Uncle Walt was a marketing genius and he’s still reaching out from the grave to part you with your money. Apparently, one of THE key Princess attractions is Ariel’s Grotto, where you dine with Ariel and FIVE OTHER PRINCESSES WHO ARE GUARANTEED TO TALK TO EACH CHILD. Uncle Walt has craftily planted this and Ariel’s Amazing Underwater Adventure Ride in Disneyland Adventure Park. Ba-Bam. A different park than classic Disneyland. Two park passes needed. Especially since, besides these two key attractions, there isn’t much else over here to hold the true Princess/Fairy aficionado. We’ll be ping-ponging between this quadrant and Fantasy Land. Well, what the Hell. You only do Disneyland for the first time once. And there are so many Princesses and so little time.

Another area we’ll be haunting is the Fantasy Faire which features shows, re-enactment of fairy tales and loads of Princesses. This is going to be the one point where I channel my father. We are staying in a Disneyland Resort hotel, so we get admitted an hour early. I’ll be sounding Reveille at 0:600 hours and we will be at the Faire with autograph books out ready to get facetime with Princesses before the crowds can assemble. Apparently, Disneyland also publishes a schedule of Princess appearances around the park, so you can stalk your favorites. We’ll be on the hunt. Unless we are at Pixie Hollow where Tinkerbell and her Fairy friends hang out and you enter a magic land of tree sized flowers where you are shrunk to the size of a Fairy yourself. I haven’t planned very far beyond this because I suspect Amelia will just want to repeat this day again and again.

Now before you dismiss me as not my father’s daughter, don’t make the mistake of thinking my strategy as less technically challenging than that long ago Assault on Disney. My father was a Cold Warrior, tried and tested on the battlefields of Korea and Southeast Asia, then further proven in standoffs on the border of what was then the Eastern Bloc. But modern times bring new challenges.

Here’s what my father never had to face: costume considerations. On our trip to Disneyland, it was “Sun hat? Comfortable shoes? Okay, go.”

When I broke the news to Amelia May about our upcoming Disney trip, her reaction was that of famously well-dressed women everywhere: “I don’t have ANYTHING TO WEAR!” This from a child who has every Princess dress that Disney manufactures. Plus an Elsa from Frozen dress that Disney hasn’t even been able to get out of China and into retail outlets.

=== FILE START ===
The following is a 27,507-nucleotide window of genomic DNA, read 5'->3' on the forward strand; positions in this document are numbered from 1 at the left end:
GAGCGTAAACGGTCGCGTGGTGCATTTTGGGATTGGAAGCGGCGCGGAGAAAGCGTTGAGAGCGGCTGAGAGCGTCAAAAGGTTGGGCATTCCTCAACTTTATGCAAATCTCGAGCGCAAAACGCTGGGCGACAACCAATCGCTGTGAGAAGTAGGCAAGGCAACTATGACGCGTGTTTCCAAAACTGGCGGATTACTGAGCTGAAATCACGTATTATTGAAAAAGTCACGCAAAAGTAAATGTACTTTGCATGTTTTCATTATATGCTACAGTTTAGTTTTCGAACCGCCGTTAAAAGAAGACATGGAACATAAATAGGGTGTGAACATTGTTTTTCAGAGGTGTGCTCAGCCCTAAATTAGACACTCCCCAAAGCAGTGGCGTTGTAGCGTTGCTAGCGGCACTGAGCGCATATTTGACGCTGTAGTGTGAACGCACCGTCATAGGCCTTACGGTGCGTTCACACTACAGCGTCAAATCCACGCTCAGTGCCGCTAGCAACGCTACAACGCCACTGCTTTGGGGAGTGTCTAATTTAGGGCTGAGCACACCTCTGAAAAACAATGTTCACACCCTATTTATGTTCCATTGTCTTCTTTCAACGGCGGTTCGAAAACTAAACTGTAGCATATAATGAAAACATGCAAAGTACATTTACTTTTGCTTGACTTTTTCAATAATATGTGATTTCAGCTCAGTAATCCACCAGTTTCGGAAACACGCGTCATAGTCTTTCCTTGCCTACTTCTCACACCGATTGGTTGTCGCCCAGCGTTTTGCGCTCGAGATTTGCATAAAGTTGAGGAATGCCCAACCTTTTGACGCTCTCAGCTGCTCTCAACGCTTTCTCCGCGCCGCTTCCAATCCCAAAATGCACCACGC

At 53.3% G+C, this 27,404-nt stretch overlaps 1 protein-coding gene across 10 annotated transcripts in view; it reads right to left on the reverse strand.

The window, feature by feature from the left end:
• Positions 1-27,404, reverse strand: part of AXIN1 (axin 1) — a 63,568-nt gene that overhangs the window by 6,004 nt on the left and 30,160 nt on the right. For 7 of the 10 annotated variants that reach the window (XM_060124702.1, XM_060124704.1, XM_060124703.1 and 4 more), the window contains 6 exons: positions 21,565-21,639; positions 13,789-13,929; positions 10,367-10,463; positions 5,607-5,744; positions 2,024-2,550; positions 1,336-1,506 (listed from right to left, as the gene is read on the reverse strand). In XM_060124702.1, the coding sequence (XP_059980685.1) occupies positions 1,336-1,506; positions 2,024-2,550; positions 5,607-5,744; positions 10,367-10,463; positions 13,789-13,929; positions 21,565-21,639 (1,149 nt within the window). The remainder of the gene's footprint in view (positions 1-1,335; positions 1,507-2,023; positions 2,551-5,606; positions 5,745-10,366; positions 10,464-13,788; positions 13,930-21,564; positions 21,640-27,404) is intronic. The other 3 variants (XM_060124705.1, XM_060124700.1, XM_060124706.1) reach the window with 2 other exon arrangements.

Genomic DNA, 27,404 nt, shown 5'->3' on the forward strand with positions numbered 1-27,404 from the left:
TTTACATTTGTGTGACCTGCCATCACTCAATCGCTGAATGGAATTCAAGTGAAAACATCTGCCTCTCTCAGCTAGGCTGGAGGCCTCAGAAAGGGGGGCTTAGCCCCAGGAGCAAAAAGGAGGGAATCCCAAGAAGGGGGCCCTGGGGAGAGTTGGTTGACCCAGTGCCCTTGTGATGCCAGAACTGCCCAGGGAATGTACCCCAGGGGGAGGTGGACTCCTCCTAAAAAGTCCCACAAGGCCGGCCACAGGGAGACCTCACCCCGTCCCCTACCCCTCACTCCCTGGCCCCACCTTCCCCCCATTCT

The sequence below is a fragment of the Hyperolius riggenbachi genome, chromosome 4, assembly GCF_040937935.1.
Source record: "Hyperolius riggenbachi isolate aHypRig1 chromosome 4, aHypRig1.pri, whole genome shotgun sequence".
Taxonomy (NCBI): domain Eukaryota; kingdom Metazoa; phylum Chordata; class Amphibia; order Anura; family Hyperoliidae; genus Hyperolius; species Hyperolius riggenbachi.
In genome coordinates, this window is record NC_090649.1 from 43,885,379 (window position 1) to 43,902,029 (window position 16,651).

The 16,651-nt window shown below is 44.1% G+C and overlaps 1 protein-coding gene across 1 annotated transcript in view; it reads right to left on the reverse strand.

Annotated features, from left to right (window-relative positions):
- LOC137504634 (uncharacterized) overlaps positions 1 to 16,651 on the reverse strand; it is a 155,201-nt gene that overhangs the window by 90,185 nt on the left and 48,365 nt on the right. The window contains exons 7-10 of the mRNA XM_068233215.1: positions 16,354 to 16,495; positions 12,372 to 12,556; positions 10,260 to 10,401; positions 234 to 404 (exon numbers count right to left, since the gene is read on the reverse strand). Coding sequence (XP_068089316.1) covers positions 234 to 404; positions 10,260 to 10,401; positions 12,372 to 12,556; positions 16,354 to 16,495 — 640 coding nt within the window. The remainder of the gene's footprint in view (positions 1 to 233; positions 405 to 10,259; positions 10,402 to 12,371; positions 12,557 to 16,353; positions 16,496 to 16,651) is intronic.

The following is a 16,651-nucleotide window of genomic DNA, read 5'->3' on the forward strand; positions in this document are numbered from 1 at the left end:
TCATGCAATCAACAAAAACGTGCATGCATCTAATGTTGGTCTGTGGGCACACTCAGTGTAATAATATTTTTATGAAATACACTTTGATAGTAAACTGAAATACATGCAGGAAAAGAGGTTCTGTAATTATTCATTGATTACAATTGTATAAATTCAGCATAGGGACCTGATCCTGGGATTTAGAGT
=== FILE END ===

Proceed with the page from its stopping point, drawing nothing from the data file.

Even the Disney marketing machine was caught flatfooted by the success of Frozen. With no costumes in the stores, über crafter Susi was able to whip up this exquisite Elsa dress.

Even the Disney marketing machine was caught flatfooted by the success of Frozen. With no costumes in the stores, über crafter Susi was able to whip up this exquisite Elsa dress for a Frozen Sing-a-Long at the Castro Theater.

It looks as if a trip to the Disney store is in the cards to prep for this trip. Although if there is a Disney outfit that Amelia doesn’t have it must be for a Disney Princess not yet invented. As a fall-back, she has a Minnie Mouse dress and a number of Fairy costumes. We are covered. In fact, I told Susi that she and I are going to be restricted to carrying only the clothes that we can fit in our handbags. All available luggage will be reserved for a full array of Princess dresses, tiaras and wands, as well as Fairy costumes and wings. This must be what it’s like to travel as a Lady in Waiting to Princess Kate.

Although this isn’t proceeding like the finely tuned military operation my father would have recognized, I expect there will be many more strategy sessions before we head south to the Magic Kingdom.

I’ll keep you posted.

Note: One of the reasons I’m convinced Assault on Disney was so successful was that we didn’t have to wait in the two hour lines for the “It’s a Small World” ride which, in my day, was THE attraction. We’d already seen it many times where it actually debuted, at the 1964 New York World’s Fair. Here it is, in all its creaky animatronic glory and narrated by Uncle Walt himself.

And just so that song gets stuck in your head: